Alcohol

From The School of Biomedical Sciences Wiki
Revision as of 15:42, 12 November 2011 by 100582398 (Talk | contribs)
(diff) ← Older revision | Latest revision (diff) | Newer revision → (diff)
Jump to: navigation, search

Chemical Formula

An alcohol is any molecule with the chemical structure ROH. This means any molecule with an hydroxide functional group bonded to a carbon atom which forms part of a generic R group. Common examples of alcohols are methanol (chemical formula CH4), ethanol (chemical formula C2H5OH) and petroleum or petrol (chemical formula C27H44O6). [1]

When the term alcohol is used, it is most often being used to refer to ethanol, the form of alcohol used in alcoholic beverages.

Alcohol Consumption

Ethanol is commonly consumed and can have a lot of negative health complications (as it is a poison) either through direct damage (for example to the liver) of by exacerbating other issues. It has also shown some links to developing other harmful habits such as smoking.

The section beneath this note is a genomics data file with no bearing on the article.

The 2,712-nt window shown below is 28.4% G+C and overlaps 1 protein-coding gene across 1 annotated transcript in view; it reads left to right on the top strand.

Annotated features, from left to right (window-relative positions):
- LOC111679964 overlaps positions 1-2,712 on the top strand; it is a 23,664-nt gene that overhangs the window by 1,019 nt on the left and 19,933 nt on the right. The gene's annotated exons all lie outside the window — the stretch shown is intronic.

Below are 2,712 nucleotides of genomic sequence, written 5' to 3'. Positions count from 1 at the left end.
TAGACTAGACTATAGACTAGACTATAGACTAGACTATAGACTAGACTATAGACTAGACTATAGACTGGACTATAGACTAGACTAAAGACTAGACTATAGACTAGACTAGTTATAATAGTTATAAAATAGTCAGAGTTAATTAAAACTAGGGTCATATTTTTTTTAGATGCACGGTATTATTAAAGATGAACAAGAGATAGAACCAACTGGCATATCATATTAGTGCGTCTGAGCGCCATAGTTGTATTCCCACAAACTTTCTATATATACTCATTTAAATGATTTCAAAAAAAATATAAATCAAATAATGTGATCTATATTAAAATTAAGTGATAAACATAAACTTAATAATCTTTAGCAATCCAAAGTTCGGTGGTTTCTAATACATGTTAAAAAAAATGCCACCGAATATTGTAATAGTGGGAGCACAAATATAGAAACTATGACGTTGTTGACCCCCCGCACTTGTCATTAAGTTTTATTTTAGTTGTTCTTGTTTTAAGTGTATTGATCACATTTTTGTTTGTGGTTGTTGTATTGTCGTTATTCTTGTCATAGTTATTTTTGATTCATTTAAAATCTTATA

The speed at which alcohol is metabolised can have an effect on drinking habits and drinking effects.[2] "Most ethanol elimination occurs by oxidation to acetaldehyde and acetate, catalyzed principally by alcohol dehydrogenase (ADH) and aldehyde dehydrogenase (ALDH)." [3] According to the NHS 1 unit of alcohol is metabolised every hour on average. [4] This is based on a healthy person of normal weight and with no issues relating to the metabolic pathways associated with the metabolism of alcohol.



References

  1. http://www.wolframalpha.com/input/?i=petrol&a=*C.petrol-_*Chemical-&a=*DPClash.GasPriceE.petrol-_*AllGrades.dflt-
  2. http://www.ncbi.nlm.nih.gov/sites/entrez?db=pubmed&cmd=search&term=11762132
  3. http://www.ncbi.nlm.nih.gov/sites/entrez?db=pubmed&cmd=search&term=11762132
  4. http://www.nhs.uk/chq/pages/853.aspx?categoryid=87&subcategoryid=871
Personal tools
Namespaces
Variants
Actions
Navigation
Toolbox